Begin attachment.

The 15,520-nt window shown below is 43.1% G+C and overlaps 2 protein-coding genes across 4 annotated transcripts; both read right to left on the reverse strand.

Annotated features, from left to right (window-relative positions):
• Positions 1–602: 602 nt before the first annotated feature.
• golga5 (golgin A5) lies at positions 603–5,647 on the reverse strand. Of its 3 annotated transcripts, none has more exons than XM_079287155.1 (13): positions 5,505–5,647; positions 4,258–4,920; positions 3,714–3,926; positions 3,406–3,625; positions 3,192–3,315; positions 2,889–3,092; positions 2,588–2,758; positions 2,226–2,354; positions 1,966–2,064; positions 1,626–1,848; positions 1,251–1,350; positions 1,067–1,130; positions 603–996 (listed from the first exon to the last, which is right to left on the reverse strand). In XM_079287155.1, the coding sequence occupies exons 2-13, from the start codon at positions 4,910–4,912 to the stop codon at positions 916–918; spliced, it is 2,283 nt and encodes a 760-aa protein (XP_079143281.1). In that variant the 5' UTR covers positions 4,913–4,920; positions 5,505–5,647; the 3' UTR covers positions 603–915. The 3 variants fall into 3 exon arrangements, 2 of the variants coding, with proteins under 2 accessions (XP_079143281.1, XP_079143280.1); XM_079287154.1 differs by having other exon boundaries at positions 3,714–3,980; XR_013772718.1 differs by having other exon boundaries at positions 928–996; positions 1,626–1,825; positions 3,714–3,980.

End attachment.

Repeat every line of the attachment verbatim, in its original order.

The 15,520-nt window shown below is 43.1% G+C and overlaps 2 protein-coding genes across 4 annotated transcripts; both read right to left on the reverse strand.

Annotated features, from left to right (window-relative positions):
• Positions 1–602: 602 nt before the first annotated feature.
• golga5 (golgin A5) lies at positions 603–5,647 on the reverse strand. Of its 3 annotated transcripts, none has more exons than XM_079287155.1 (13): positions 5,505–5,647; positions 4,258–4,920; positions 3,714–3,926; positions 3,406–3,625; positions 3,192–3,315; positions 2,889–3,092; positions 2,588–2,758; positions 2,226–2,354; positions 1,966–2,064; positions 1,626–1,848; positions 1,251–1,350; positions 1,067–1,130; positions 603–996 (listed from the first exon to the last, which is right to left on the reverse strand). In XM_079287155.1, the coding sequence occupies exons 2-13, from the start codon at positions 4,910–4,912 to the stop codon at positions 916–918; spliced, it is 2,283 nt and encodes a 760-aa protein (XP_079143281.1). In that variant the 5' UTR covers positions 4,913–4,920; positions 5,505–5,647; the 3' UTR covers positions 603–915. The 3 variants fall into 3 exon arrangements, 2 of the variants coding, with proteins under 2 accessions (XP_079143281.1, XP_079143280.1); XM_079287154.1 differs by having other exon boundaries at positions 3,714–3,980; XR_013772718.1 differs by having other exon boundaries at positions 928–996; positions 1,626–1,825; positions 3,714–3,980.